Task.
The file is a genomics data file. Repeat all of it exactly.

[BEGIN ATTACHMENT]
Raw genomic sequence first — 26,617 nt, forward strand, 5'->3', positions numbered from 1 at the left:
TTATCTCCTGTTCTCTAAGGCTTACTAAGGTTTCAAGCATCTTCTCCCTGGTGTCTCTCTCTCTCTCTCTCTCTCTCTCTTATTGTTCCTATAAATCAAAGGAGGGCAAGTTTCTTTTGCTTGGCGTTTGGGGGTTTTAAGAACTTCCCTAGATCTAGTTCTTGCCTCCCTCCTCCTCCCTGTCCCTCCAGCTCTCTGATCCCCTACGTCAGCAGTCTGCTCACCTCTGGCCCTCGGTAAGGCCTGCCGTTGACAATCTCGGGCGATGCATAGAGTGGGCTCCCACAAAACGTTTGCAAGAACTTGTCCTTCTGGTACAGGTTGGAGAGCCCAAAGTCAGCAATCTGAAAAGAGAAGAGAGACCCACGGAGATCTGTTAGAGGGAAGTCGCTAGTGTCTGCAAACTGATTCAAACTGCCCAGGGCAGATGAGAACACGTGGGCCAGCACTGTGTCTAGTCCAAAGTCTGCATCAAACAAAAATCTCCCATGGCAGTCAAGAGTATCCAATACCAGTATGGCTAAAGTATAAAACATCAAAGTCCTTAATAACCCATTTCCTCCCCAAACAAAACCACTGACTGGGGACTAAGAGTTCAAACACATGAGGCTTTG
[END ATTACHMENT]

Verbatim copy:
Raw genomic sequence first — 26,617 nt, forward strand, 5'->3', positions numbered from 1 at the left:
TTATCTCCTGTTCTCTAAGGCTTACTAAGGTTTCAAGCATCTTCTCCCTGGTGTCTCTCTCTCTCTCTCTCTCTCTCTCTTATTGTTCCTATAAATCAAAGGAGGGCAAGTTTCTTTTGCTTGGCGTTTGGGGGTTTTAAGAACTTCCCTAGATCTAGTTCTTGCCTCCCTCCTCCTCCCTGTCCCTCCAGCTCTCTGATCCCCTACGTCAGCAGTCTGCTCACCTCTGGCCCTCGGTAAGGCCTGCCGTTGACAATCTCGGGCGATGCATAGAGTGGGCTCCCACAAAACGTTTGCAAGAACTTGTCCTTCTGGTACAGGTTGGAGAGCCCAAAGTCAGCAATCTGAAAAGAGAAGAGAGACCCACGGAGATCTGTTAGAGGGAAGTCGCTAGTGTCTGCAAACTGATTCAAACTGCCCAGGGCAGATGAGAACACGTGGGCCAGCACTGTGTCTAGTCCAAAGTCTGCATCAAACAAAAATCTCCCATGGCAGTCAAGAGTATCCAATACCAGTATGGCTAAAGTATAAAACATCAAAGTCCTTAATAACCCATTTCCTCCCCAAACAAAACCACTGACTGGGGACTAAGAGTTCAAACACATGAGGCTTTG